Hot Stock: Waste Management

Garbage has to go somewhere.

If there’s one industry that likely doesn’t get much discussion around company water coolers, it’s the garbage sector. But waste management, as its more tastefully called, is big business. There isn’t a city in the world that doesn’t need to get its waste shipped from one place to another, and while some locales handle the removal themselves, more and more are turning to private companies to ship out their soiled stuff.

One operation that has analysts buzzing is The Woodlands, Tex.-based Waste Management Inc. (NYSE: WCN). It focuses on smaller urban and rural areas rather than large city centres and also has a budding exploration and production (E&P) segment that hauls away waste from natural gas sites.

On July 8, Stifel analyst Jeff Osborne maintained his buy rating on the stock and increased his 12-month target price from $44 to $47. He likes the stock because of its focus on secondary markets. “It can capture stronger pricing with better visibility than its larger peers,” he wrote on April 25, when he initiated coverage on the company.

He’s also bullish on its E&P prospects. It has a stronger growth profile than its solid waste division, which is growing at about 2% a year. While it’s a more volatile business, over the long term it should be a big revenue driver. In his July 8 note, Osborne said the company plans spend about $40 million to $60 million a year on acquisitions, with about $10 million to $20 million of that going to E&P related buys.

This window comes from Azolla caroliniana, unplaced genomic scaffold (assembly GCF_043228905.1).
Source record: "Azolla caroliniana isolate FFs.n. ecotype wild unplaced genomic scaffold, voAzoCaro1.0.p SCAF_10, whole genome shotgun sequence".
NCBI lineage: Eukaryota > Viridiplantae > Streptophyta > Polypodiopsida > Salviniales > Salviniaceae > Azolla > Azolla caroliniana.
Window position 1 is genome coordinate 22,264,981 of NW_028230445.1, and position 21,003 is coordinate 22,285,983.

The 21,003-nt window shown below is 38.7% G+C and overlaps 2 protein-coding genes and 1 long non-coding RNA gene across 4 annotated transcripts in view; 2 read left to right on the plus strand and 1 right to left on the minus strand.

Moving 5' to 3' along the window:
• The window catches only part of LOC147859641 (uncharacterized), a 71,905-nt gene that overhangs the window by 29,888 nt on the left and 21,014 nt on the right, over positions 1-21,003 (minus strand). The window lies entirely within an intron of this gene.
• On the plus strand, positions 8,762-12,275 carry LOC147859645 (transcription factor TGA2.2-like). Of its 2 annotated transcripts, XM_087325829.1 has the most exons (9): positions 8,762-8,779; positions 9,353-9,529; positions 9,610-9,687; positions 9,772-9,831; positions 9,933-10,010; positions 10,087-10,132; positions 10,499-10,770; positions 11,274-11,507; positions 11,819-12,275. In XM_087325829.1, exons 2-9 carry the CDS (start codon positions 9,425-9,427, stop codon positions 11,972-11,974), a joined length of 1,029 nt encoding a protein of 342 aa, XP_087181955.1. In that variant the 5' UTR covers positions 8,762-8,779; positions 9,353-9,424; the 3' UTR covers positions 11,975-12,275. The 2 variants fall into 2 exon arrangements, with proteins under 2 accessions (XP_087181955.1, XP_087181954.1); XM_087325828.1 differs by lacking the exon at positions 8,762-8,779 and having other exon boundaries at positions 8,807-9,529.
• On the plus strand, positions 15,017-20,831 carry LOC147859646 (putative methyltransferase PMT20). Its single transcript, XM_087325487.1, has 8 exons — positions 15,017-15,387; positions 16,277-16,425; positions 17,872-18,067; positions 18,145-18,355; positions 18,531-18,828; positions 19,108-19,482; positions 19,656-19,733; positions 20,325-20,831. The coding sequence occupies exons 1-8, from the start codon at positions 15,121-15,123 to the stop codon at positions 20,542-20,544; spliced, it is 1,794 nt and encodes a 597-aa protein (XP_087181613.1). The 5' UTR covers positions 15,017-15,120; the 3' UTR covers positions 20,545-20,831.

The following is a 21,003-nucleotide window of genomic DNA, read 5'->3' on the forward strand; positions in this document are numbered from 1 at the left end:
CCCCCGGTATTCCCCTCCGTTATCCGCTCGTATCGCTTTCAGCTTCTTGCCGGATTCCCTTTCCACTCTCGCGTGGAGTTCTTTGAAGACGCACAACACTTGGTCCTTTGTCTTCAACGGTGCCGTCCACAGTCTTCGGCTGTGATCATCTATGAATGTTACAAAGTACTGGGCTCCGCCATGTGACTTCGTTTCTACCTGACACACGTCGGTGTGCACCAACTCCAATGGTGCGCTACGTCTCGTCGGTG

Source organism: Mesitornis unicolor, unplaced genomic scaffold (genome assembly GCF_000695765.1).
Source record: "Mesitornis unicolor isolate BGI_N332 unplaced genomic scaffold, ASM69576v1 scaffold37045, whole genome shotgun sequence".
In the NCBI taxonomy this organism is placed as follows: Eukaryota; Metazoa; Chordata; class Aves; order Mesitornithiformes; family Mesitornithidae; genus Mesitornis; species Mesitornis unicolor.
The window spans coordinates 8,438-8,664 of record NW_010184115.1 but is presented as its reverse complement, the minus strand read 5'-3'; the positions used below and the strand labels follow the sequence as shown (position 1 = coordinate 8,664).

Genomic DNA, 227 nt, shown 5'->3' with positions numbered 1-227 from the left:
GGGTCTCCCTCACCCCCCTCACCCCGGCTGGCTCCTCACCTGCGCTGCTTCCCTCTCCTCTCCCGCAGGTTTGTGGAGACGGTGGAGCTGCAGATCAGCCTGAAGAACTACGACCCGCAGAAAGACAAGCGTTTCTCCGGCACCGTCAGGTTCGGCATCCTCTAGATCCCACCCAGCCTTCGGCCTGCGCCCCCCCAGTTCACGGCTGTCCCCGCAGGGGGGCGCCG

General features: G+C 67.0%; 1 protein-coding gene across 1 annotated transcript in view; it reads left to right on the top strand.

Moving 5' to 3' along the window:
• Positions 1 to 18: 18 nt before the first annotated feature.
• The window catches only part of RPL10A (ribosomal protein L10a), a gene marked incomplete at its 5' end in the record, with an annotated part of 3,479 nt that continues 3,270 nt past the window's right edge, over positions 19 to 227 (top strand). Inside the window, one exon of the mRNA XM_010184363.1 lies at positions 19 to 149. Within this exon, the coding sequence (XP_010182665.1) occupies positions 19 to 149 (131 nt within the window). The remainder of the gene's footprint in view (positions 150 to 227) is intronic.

Stuart Scharf, an analyst at S&P Capital IQ, also has a buy rating on the stock, in part because he expects to see 18% total revenue growth this year. Gross margins will also expand, he says, from 42.4% in 2012 to 45.5% this year. “(This) reflects better core pricing and a more favourable mix due to oilfield waste margins,” he wrote on July 6.

Both analysts are also keen on its ability to generate free cash flow. The company’s projected free cash flow is $300 million this year, up from $276 million in 2012. Osborne predicts that Waste Management will increase its dividend—it’s paying a 0.94% yield today—in the coming years as its payout ratio is only around 16%. Other companies, he notes, have a payout ratio of 50% or higher.

While a slowing housing market and higher fuel costs could slow the company’s growth, Scharf is optimistic that its prospects will only get better form here. “We believe strong cash flow will continue to be targeted for strategic acquisitions, further debt pay downs and to return to shareholders,” he says. “Leverage remains below historical levels, and we expect favorable return on invested capital potential as Waste Connections targets new markets.”

The stock is trading at about $42.50, but a number of analysts think it could reach between $45 and $47 dollars within the year.

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